of that place, the letter with which he was charged? And might not copies of that letter be multiplied and preserved at Ephesus? Might not some of the copies drop the words of designation
Ty Axodia, which it was of no consequence to an Ephesian to retain? Might not copies of the letter come out into the Christian church at large from Ephesus; and might not this give occasion to a belief that the letter was written to that church? And, lastly, might not this belief produce the error which we suppose to have crept into the inscription?
* Mr. Locke endeavours to avoid this difficulty, by explaining" their faith, of which St. Paul had heard," to mean the steadfastness of their persuasion that they were called into the kingdom of God, without subjection to the Mosaic institution. But this interpretation seems to me extremely hard; for, in the manner in which faith is here joined with love, in the expression "your faith and love," it could not be meant to denote any particular tenet which distinguished one set of Christians from others; forasmuch as the expression describes the general virtues of the Christian profession. Vide LOCKE in loc
As our epistle purports to have been written during St. Paul's imprisonment at Rome, which lies beyond the period to which the Acts of the Apostles brings up his history; and as we have seen and acknowledged that the epistle contains no reference to any transaction at Ephesus, during the apostle's residence in that city, we cannot expect that it should supply many marks of agreement with the narrative. One coincidence however occurs, and a coincidence of that minute and less obvious kind, which, as hath been repeatedly observed, is of all others the most to be relied upon.
As great difficulties stand in the way supposing the epistle before us to have been written to the church of Ephesus, so I think it probable that it is actually the Epistle to the Laodiceans, referred to in the fourth chapter of the Epistle to the Co-bassador in bonds." “ In bonds,” av taura, in a
Chap. vi. 19, 20, we read, "praying for me, that I may open my mouth boldly, to make known the mystery of the Gospel, for which I am an am
lossians. The text which contains that reference is this: "When this epistle is read among you, cause that it be read also in the church of the Laodiceans, and that ye likewise read the epistle from Laodicea," ch. iv. 16. The "epistle from Laodicea was an epistle sent by St. Paul to that church, and by them transmitted to Colosse. The two churches were mutually to communicate the epistles they had received. This is the way in which the direction is explained by the greater part of commentators, and is the most probable sense that can be given to it. It is also probable that the epistle alluded to was an epistle which had been received by the church of Laodicea. It is in exact conformity therefore with the lately. It appears then, with a considerable de- truth of St. Paul's situation at the time, that he gree of evidence, that there existed an epistle of declares of himself in the epistle, we St. Paul's nearly of the same date with the Epis- And the exactness is the more remarkable, as tle to the Colossians, and an epistle directed to a Aves (a chain) is no where used in the singular church (for such the church of Laodicea was) in number to express any other kind of custody, which St. Paul had never been. What has been When the prisoner's hands or feet were bound observed concerning the epistle before us, shows together, the word was ru (bonds,) as in the that it answers perfectly to that character. twenty-sixth chapter of the Acts, where Paul re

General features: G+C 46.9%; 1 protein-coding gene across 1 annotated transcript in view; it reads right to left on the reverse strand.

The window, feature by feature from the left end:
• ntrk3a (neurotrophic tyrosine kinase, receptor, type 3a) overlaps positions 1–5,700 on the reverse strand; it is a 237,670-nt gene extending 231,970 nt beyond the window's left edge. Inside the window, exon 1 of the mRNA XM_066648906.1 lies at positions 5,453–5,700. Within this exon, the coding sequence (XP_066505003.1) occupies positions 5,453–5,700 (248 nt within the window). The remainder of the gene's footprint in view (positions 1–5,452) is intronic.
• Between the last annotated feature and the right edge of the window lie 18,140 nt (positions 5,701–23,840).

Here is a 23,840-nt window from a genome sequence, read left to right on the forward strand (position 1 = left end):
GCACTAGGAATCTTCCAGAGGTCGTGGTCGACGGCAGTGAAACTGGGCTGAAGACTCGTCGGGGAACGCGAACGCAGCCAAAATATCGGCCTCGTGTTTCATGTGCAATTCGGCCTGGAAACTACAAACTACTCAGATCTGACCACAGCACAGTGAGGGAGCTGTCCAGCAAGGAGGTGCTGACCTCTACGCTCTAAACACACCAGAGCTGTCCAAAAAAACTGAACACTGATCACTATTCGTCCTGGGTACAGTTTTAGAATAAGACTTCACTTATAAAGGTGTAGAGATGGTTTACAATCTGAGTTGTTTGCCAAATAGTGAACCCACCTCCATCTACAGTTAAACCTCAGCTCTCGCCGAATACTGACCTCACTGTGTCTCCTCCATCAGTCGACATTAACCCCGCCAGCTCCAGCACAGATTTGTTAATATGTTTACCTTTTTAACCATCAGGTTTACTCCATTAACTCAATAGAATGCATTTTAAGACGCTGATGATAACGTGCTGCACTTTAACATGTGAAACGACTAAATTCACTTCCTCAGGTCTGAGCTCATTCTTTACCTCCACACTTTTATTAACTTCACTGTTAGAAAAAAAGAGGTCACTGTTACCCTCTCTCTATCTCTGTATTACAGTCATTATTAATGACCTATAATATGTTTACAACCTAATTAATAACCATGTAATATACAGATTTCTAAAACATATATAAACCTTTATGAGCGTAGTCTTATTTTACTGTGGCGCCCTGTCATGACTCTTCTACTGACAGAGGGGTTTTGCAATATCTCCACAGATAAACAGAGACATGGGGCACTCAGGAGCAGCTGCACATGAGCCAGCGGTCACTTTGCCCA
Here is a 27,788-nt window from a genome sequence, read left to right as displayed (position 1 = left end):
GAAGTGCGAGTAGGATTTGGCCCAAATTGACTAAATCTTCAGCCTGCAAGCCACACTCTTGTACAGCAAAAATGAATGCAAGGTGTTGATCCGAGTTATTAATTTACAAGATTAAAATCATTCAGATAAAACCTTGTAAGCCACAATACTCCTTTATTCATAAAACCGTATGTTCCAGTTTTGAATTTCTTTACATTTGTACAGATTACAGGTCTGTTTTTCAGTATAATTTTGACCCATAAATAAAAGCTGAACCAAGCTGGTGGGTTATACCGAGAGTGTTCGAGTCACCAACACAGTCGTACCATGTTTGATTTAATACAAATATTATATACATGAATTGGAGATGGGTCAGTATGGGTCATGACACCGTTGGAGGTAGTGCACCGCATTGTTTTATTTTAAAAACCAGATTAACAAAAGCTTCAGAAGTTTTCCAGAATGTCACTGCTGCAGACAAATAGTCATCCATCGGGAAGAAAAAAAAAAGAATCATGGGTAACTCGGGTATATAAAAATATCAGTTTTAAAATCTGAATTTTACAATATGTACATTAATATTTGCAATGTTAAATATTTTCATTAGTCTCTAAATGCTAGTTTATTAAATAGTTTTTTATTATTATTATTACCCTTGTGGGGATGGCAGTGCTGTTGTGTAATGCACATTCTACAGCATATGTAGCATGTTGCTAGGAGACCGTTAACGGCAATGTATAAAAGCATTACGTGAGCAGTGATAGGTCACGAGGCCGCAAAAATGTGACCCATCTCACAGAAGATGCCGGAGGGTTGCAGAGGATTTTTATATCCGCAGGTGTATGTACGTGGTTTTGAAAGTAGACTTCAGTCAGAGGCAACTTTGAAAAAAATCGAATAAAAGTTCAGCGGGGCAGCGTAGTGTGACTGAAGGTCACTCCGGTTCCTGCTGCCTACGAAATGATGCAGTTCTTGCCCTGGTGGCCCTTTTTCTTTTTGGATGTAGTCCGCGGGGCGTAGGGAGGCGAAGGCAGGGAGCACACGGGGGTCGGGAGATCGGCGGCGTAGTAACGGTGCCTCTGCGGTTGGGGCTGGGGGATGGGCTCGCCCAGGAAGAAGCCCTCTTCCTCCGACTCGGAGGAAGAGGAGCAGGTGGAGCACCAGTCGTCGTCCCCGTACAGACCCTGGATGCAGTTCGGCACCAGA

chain. In the twenty-eighth chapter of the Acts we are informed, that Paul, after his arrival at Rome, was suffered to dwell by himself with a soldier that kept him. Dr. Lardner has shown that this mode of custody was in use amongst the Romans, and that whenever it was adopted, the prisoner was bound to the soldier by a single chain: in reference to which St. Paul, in the twentieth verse of this chapter, tells the Jews whom he had assembled, "For this cause therefore, have I called for you to see you, and to speak with you, because that for the hope of Israel I am bound with this chain," THY AUGINTAUTHY Zogixel
Nor does the mistake seem very difficult to account for. Whoever inspects the map of Asia Minor will see, that a person proceeding from Rome to Laodicea, would probably land at Ephe. sus, as the nearest frequented sea-port in that direction. Might not Tychicus then, in passing through Ephesus, communicate to the Christians
And it is remarkable that there seem to have been
some ancient copies without the words of designation, either the words in Ephesus, or the words in Laodicea. St. Basil, a writer of the fourth century, speaking of the writing to the Ephesians, as truly united to him who is present epistle, has this very singular passage: "And through knowledge, he (Paul) calleth them in a peculiar sense such who are; saying, to the saints who are and (or even) the faithful in Christ Jesus; for so those before us have transmitted it, and we have found it in ancient copies." Dr. Mill interprets (and, notwithstanding some objections that have been made to him, in my opinion rightly interprets) these words of Basil, as declaring that this father had seen certain copies of the epistle in which the words "in Ephesus" were wanting. And the passage, I think, must be considered as Basil's fanciful way of explaining what was really a corrupt and defective reading; for I do not believe it possible that the author of the epistle could have originally written 15 TOIS OUT, without any name of place to follow it.
plies to Agrippa, "I would to God that not only thou, but also all that hear me this day, were both almost and altogether such as I am, except these bonds,” παρεκτος των δεσμών τουτων. When the prisoner was confined between two soldiers, as in the case of Peter, Acts, chap. xii. 6, two chains were employed; and it is said upon his miraculous deliverance, that the "chains" (xus, in the plural) "fell from his hands." As, the noun, and the verb, being general terms, were applicable to this in common with any other species of personal coercion; but axes, in the singular number, to none but this.